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A taste of starvation in Northern Nigeria


A taste of starvation in Northern Nigeria

About this time an almost dramatic feature of this particular adventure opened itself out.
Mohammed Karaiye, one of our drivers and a man well experienced in the country, halted by me and, shading his eyes, looked away over the rolling tree-tops to the south­ward. The prospect was one of ridge upon ridge, their lower slopes laden with trees and their shoulders bare.
Away at the south-west corner was what appeared to be a small knuckle of black rock.
Presently it caught Mohammed’s eye.
“ Aie ! Legita ! gashi ! “ (see it) he said to me, and he caught in his breath. “ Dushim Bogoi ! “
“Well?” I said, tentatively.
“ That rock, Dushim Bogoi, is many days’ journey from here “ (it was seventy-five miles, as a matter of fact). “ It is a rock of great size and it lies over the road that— if, Insa Alla, we get so far — we must pass.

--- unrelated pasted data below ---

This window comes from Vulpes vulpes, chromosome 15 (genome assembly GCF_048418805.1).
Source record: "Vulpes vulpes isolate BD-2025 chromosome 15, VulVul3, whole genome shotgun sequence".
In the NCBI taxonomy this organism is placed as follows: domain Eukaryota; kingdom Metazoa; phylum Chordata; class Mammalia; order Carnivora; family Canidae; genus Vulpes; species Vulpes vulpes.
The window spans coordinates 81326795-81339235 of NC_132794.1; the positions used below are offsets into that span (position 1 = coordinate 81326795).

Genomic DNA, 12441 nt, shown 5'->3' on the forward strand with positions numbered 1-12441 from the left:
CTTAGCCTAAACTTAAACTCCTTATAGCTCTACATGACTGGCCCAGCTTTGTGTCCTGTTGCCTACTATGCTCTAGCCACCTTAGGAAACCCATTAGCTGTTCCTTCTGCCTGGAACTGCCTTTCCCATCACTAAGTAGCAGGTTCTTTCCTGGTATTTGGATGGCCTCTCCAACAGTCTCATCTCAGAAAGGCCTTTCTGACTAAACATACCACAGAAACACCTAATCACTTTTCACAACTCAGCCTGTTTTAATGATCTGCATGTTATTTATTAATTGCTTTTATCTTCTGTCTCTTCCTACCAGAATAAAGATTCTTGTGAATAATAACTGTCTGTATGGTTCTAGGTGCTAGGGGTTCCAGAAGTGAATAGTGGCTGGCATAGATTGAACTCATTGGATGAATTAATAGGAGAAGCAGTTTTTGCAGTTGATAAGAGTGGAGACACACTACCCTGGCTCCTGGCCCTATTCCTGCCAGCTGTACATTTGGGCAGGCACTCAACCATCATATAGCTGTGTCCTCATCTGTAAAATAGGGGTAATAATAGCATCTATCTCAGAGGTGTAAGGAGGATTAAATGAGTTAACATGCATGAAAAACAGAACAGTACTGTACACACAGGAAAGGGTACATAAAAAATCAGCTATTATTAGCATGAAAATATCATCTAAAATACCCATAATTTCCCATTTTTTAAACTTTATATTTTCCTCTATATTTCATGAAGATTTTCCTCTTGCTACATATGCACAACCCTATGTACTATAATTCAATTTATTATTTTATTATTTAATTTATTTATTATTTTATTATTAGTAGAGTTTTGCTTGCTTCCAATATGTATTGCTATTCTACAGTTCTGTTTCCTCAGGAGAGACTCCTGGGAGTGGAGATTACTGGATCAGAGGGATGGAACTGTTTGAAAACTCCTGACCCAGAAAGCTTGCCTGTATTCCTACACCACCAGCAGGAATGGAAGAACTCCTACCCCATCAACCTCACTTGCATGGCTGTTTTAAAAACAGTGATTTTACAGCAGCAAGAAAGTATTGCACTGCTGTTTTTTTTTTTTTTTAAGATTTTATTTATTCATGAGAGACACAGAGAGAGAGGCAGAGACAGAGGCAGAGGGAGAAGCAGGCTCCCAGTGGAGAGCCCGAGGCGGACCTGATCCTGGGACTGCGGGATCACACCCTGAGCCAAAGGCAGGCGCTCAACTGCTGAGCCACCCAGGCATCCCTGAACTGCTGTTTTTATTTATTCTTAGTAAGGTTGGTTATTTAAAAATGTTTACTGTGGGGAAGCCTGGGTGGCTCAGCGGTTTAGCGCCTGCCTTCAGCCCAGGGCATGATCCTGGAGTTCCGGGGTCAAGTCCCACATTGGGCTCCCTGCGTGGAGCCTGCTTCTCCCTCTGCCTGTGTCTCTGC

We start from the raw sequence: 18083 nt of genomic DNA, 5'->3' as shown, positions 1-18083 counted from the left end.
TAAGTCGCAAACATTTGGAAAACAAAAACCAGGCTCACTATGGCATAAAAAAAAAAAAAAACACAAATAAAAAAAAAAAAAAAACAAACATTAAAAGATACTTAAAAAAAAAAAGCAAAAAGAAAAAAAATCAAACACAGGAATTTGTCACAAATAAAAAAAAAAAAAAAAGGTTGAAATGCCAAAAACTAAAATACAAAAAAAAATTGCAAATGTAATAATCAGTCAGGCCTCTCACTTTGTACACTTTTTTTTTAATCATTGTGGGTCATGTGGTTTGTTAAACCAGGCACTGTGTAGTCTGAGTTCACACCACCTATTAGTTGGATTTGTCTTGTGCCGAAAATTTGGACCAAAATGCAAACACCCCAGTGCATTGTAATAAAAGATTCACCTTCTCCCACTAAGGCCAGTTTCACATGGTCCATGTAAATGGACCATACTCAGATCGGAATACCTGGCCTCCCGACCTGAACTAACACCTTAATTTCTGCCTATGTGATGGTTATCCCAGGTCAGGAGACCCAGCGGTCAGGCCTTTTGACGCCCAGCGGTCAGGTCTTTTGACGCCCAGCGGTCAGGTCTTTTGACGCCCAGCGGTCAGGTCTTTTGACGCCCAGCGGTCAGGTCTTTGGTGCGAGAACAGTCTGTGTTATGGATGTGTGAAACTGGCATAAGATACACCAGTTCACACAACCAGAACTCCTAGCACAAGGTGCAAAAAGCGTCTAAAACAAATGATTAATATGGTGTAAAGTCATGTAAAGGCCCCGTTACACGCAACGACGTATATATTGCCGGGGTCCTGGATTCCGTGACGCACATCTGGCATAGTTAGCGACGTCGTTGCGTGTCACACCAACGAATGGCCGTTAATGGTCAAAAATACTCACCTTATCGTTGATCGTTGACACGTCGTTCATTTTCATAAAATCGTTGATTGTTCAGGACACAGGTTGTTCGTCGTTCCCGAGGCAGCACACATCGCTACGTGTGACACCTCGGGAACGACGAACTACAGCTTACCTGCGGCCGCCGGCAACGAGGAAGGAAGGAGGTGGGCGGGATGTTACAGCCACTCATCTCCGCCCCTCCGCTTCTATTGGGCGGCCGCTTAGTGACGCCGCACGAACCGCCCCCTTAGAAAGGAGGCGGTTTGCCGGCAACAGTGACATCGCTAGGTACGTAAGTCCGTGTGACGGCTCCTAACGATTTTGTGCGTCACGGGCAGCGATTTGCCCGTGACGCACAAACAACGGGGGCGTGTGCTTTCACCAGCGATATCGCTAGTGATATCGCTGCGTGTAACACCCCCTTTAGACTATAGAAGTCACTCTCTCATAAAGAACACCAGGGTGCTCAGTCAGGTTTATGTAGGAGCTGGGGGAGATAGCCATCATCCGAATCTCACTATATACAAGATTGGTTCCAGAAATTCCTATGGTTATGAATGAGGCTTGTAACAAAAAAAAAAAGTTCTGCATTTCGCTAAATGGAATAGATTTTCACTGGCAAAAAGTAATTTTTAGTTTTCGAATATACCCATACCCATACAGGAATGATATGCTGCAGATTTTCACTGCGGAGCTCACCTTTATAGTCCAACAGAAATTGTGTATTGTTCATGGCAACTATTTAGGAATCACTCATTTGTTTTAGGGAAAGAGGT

Well, if we find enough food to take us to that rock, beyond it there is food in abun­dance. If Sariki-n-Soudan does not kill us before we get there he will not kill us at all. Wuri-n-Samami ya kari Bogoi “ (the coun­try he is raiding finishes at Bogoi).
We descended the ridge, and Dushim Bogoi was lost to our sight ; but during the week that elapsed before we saw it again that knuckle of rock began to be looked upon as a tower of hope, and “ When we get past Bogoi “ became a kind of term for happiness be­yond other expression.
[Some account of the march in 1895 of the Hausa Association’s Expedition across the Gwari Territory, while it was being raided for slaves by the King of Kwantagora, com­monly known as the King of the Soudan. This potentate has been, within the last few months, subdued by the British West Afri­can forces, and his capital taken as a punish­ment for gross misuse of power. This narra­tive deserves special attention as a faithful picture of West African travel.]
T. J. Tonkin (Late Medical Officer and Naturalist to the Hausa Association’s Cen­tral Sudan Expedition)
Wide World Magazine
November 1901 - April 1902

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